Schwarber had a much-publicized tough go of things in 2017. After he set the world on fire with his rookie campaign in 2015 and returned from what was supposed to be a season-ending knee injury in time to be one of the Cubs' World Series heroes in 2016, he hit just .211 last season, getting sent down to Triple-A Iowa for a stint in the middle of the season. Schwarber still hit 30 home runs, but his 2017 campaign was seen as a failure by a lot of people.

Enter Davis, who now counts Schwarber as one of his most important pupils.

"He's a worker," Davis said in an interview with NBC Sports Chicago. "Schwarbs, he knows he's a good player. His first statement to me is, 'I don't suck.' He said last year was just a fluke year. He said, 'I've never failed in my life.' And he said, 'I'm going to get back to the player that I was.'

"I think he may have — and this is my thought, he didn't say this to me — I think it may have been, he had a big World Series, hit some homers, and I think he tried to focus on being more of a home run type guy as opposed to being a good hitter.

"His focus has changed. I had nothing to do with that, he came in here with that focus that he wants to be a good hitter first and let whatever happens happen. And he's worked on that. The main thing with Kyle is going to be is just maintaining focus."

The physically transformed Schwarber mentioned last week that he's established a good relationship with Davis, in no small part because Schwarber can relate to what Davis went through when he was a player. And to hear Davis tell it, it sounds like he's describing Schwarber's first three years as a big leaguer to a T.

"Telling him my story was important because it was similar," Davis said. "I was a catcher, got to big league camp, and I was thrown in the outfield. And I hated the outfield. ... But I took on the challenge. I made the adjustment, I had a nice first year, then my second year I started spiraling. I started spiraling down, and I remember one of my coaches saying, 'I'm going to have to throw you a parachute just so you can land softly.' I got sent down to Triple-A at the All-Star break for 15 days.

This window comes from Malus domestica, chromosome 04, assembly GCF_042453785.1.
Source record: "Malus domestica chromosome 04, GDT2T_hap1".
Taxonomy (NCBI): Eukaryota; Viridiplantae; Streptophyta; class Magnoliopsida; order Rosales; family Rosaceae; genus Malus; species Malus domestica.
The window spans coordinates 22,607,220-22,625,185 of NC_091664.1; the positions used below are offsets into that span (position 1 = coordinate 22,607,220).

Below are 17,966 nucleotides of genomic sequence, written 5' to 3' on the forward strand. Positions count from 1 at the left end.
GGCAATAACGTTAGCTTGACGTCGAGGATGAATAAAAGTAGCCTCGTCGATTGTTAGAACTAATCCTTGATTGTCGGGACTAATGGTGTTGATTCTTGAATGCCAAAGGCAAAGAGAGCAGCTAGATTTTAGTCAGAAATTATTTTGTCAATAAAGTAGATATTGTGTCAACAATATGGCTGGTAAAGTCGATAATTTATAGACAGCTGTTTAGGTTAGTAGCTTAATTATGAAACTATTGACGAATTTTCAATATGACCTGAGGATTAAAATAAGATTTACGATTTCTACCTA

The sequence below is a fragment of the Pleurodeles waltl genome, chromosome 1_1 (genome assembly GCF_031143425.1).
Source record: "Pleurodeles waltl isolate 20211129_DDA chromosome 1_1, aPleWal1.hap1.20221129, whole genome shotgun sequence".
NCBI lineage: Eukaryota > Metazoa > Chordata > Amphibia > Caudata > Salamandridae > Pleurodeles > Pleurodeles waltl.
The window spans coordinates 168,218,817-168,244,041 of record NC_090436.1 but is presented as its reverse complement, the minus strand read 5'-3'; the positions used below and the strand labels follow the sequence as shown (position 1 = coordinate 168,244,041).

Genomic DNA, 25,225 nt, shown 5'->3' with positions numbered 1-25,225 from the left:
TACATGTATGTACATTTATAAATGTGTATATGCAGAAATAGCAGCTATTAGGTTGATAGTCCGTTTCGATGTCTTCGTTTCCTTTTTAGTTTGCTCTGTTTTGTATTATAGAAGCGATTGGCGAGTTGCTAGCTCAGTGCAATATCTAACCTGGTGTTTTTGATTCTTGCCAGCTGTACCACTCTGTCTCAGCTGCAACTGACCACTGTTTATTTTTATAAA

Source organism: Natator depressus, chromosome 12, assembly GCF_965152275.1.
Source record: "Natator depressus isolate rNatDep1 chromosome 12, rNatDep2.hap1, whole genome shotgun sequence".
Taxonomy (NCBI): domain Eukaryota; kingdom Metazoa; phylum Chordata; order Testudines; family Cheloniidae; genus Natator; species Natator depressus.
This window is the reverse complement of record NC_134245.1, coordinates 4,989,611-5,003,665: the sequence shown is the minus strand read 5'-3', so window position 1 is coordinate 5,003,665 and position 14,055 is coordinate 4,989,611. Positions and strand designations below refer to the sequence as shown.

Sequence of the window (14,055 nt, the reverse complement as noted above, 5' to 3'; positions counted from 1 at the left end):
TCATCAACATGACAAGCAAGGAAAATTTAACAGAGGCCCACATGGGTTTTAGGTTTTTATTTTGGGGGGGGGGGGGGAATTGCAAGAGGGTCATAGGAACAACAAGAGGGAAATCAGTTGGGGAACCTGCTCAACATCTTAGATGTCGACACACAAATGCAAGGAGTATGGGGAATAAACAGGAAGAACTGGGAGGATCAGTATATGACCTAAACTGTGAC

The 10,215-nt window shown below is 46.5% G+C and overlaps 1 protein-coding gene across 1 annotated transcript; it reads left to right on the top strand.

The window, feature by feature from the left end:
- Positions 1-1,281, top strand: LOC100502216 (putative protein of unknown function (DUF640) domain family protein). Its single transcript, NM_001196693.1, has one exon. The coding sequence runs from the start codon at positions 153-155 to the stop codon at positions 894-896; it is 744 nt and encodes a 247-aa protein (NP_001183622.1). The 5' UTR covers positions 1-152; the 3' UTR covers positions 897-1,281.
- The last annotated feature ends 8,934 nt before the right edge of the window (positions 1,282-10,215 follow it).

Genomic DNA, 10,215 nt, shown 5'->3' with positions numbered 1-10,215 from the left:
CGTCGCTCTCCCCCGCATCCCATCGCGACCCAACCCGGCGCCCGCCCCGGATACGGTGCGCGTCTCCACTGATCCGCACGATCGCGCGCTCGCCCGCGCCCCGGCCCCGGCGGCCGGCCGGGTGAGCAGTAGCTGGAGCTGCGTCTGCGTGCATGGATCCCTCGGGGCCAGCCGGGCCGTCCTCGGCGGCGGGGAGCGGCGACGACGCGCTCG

"When I got sent down, I was disappointed, but I was also really happy. I needed to get away from the big league pressure and kind of find myself again. I went home and refocused myself and thought to myself, 'I'm going to come back as Chili.' Because I tried to change, something changed about me the second year.

"And when I did that, I came back the next year and someone tried to change me and I said, 'Pump the breaks a little bit, let me fail my way, and then I'll come to you if I'm failing.' And they understood that, and I had a nice year, a big year and my career took off.

"I'm telling him, 'Hey, let last year go. It happened, it's in the past. Keep working hard, maintain your focus, and you'll be fine.'"

Getting Schwarber right isn't Davis' only task, of course. Despite the Cubs being one of the highest-scoring teams in baseball last season, they had plenty of guys go through subpar seasons. Jason Heyward still has yet to find his offensive game since coming to Chicago as a high-priced free agent. Ben Zobrist was bothered by a wrist injury last season and put up the worst numbers of his career. Addison Russell had trouble staying healthy, as well, and saw his numbers dip from what they were during the World Series season in 2016.

So Davis has plenty of charges to work with. But he likes what he's seen so far.

"They work," Davis said. "They come here to work. I had a group of guys in Boston that were the same last year, and it makes my job easier. They want to get better, they come out every day, they show up, they want to work. They're excited, and I'm excited to be around them.

And what have the Cubs found out about Davis? Just about everyone answers that question the same way: He likes to talk.

"I'm not going to stop talking," he said. "If I stop talking, something's wrong."

SportsTalk Live Podcast: Andre Dawson talks about his Cubs reunion

andre_dawson.jpg
USA TODAY

SportsTalk Live Podcast: Andre Dawson talks about his Cubs reunion

Carmen DeFalco (ESPN 1000) and Jordan Bernfield join Kap on the panel. Anthony Rizzo returns to the Cubs after an emotional weekend home while Tom Ricketts expects another World Series parade. Plus Hall of Famer Andre Dawson joins Kap to talk about his Cubs reunion and how the current crop unsigned free agents compares to his experiences with collusion.